Sabbath School Lesson for November 28-December 4, 2020

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In consideration of the arts and sciences, we note these observations…

  • There IS a God! (Sunday)
  • God is good and beautiful, as seen through the arts and sciences. (Monday)
  • There are experts in error in these fields, however, who seek to draw us away from God. (Tuesday)
  • There is a way to be wise and tell the difference between the truth and error. (Wednesday)
  • God personally tells us about Himself, just like He did with Job, through nature and the Scriptures. (Thursday)


Much of what is taught in educational settings falls under the category of the arts and sciences. Both disciplines depend heavily on whether God is recognized or not.

Having a biblical perspective and worldview is, of course, what we expect out of our Christian education institutions. But we must be aware that not all learning takes place there. It is important that all of us understand the issues involved and use this knowledge to maintain and even expand our awareness of God’s presence in our lives.

Memory Text: “The heavens declare the glory of God; and the firmament shows His handiwork.”  Psalm 19:1 NKJV

Seeing God in the natural world comes relatively easy. Even the sky above can be enjoyed as a beautiful piece of artwork by our Creator. Things we observe in nature encourage us to declare God’s glory, to praise His magnificent handiwork.

But equally important is a close examination of God’s word. The Bible must be taken seriously and studied diligently, if we are to remain faithful to our Creator. We find in its pages just how involved God is with His creation.

Sunday: The Lord Alone

One of the most rewarding observations that confirms the existence of God is the unborn child. As that one fertilized egg grows right below the beating of the mother’s heart, we are reminded of our closeness to God’s heart. As that tiny baby develops, the mother is constantly aware of its presence with her enlarged abdomen right there in front of her at all times. God’s attentive eye is also on each and every creature in the universe. He never forgets that we are here.

Many other aspects of nature remind us of God’s wonderful creative powers. Even with the changes in our world since sin was introduced, we can still see the Father’s handiwork and praise His love for our tiny planet.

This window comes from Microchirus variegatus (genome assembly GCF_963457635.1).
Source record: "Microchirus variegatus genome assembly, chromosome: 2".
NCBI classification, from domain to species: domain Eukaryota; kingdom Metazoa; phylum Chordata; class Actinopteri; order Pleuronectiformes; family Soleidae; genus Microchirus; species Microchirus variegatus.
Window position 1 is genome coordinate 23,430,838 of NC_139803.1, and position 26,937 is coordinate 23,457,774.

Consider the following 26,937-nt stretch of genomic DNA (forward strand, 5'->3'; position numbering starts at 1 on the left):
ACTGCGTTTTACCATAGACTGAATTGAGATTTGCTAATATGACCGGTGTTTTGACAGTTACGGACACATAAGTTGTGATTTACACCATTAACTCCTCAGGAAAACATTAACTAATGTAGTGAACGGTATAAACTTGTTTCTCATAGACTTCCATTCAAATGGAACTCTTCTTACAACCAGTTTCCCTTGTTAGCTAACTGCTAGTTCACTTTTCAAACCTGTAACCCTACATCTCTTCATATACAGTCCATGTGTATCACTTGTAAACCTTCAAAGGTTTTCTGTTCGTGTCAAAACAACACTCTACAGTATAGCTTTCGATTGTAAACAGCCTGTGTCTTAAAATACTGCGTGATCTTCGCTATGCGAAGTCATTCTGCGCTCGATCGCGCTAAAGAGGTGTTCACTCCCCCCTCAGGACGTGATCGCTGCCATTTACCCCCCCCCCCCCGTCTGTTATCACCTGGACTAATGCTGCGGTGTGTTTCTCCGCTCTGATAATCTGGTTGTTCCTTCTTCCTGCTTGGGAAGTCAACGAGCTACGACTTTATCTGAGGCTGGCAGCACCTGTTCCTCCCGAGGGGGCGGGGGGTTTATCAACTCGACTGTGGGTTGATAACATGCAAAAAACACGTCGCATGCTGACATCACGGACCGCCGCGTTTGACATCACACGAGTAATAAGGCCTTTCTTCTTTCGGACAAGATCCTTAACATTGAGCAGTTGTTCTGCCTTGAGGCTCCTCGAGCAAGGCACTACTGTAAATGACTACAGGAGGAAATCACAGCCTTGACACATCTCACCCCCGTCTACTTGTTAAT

The difference between Christian education and worldly education starts quite simply with a denial of the existence of a supernatural being. We must constantly uphold our belief in God’s total participation in the creation of everything. Our faith need not waver when we continue to praise God’s goodness and power.

Bible Verses to Consider:

Psalm 19:1-6

  • How do the heavens alone testify of God?
  • Do they make us seem closer or more far away from Him?

Nehemiah 9:6

  • How do the earth and the sea also testify of God?

Romans 1:18-21

  • How do we see in this passage the unfortunate possibility of not recognizing God in the natural world?

Monday: The Beauty of Holiness

There are several things to keep in mind when considering “the beauty of holiness”, spoken of in Psalm 96:9, and other verses, such as 1 Chronicles 16:29. For those who study the arts and sciences, it should be noted that…

  • seeing the beauty in our world today helps us imagine and long for what it was like before sin, and how it will be in the earth made new
  • studying creation includes learning more about our identity as His children, because we are part of that creation
  • what is most attractive to God is the beauty of character (even the flower shows us the value of simplicity and purity)
  • not all that is beautiful is good or holy (the forbidden fruit, for instance)

Bible Verses to Consider:

Psalm 96:9 and 1 Chronicles 16:29, 30

  • To whose holiness do these verses point?

Ephesians 6:5, 6

  • How do these verses inform us on what it means to tremble before God?
  • What part does obedience have with this “trembling”?

Tuesday: Experts in Error

As many have found, there are experts in the arts and sciences who have been wrong. Wrong about God’s existence, or even wrong about how they have interpreted God’s involvement. These experts include artists, authors, philosophers, but also scientists, industries, institutions, and the media.

1 Timothy 6:20 warns us to avoid “idle babblings and contradictions”. Paul says this is “falsely called knowledge”. Only by immersing ourselves in the word of God with the aid of the Holy Spirit, will we be able to decipher the confused messages of the so-called experts in the world.